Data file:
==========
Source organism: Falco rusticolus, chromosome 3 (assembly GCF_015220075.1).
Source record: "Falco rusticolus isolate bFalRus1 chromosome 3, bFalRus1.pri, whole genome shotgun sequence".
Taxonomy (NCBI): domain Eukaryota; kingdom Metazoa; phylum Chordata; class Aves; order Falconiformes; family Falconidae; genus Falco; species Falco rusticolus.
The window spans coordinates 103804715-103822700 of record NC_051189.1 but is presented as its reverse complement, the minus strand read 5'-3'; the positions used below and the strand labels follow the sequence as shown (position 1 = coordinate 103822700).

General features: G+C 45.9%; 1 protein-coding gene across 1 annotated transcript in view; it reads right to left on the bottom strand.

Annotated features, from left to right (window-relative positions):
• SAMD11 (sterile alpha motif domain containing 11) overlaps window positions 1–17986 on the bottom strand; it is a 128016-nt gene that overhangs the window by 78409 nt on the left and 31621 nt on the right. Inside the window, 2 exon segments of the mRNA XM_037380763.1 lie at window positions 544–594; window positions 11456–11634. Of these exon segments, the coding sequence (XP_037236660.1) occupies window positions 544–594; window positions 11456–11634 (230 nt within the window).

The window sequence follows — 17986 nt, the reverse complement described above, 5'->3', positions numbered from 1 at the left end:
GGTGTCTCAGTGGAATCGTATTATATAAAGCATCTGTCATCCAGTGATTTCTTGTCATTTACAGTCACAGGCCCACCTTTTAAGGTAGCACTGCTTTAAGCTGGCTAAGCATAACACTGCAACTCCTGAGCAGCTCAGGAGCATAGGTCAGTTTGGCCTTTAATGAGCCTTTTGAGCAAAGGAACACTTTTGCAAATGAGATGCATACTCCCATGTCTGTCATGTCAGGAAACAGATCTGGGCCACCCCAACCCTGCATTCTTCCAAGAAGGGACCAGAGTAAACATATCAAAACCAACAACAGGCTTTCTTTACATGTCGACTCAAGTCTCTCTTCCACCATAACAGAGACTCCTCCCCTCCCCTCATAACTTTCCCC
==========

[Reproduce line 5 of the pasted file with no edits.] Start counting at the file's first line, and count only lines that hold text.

General features: G+C 45.9%; 1 protein-coding gene across 1 annotated transcript in view; it reads right to left on the bottom strand.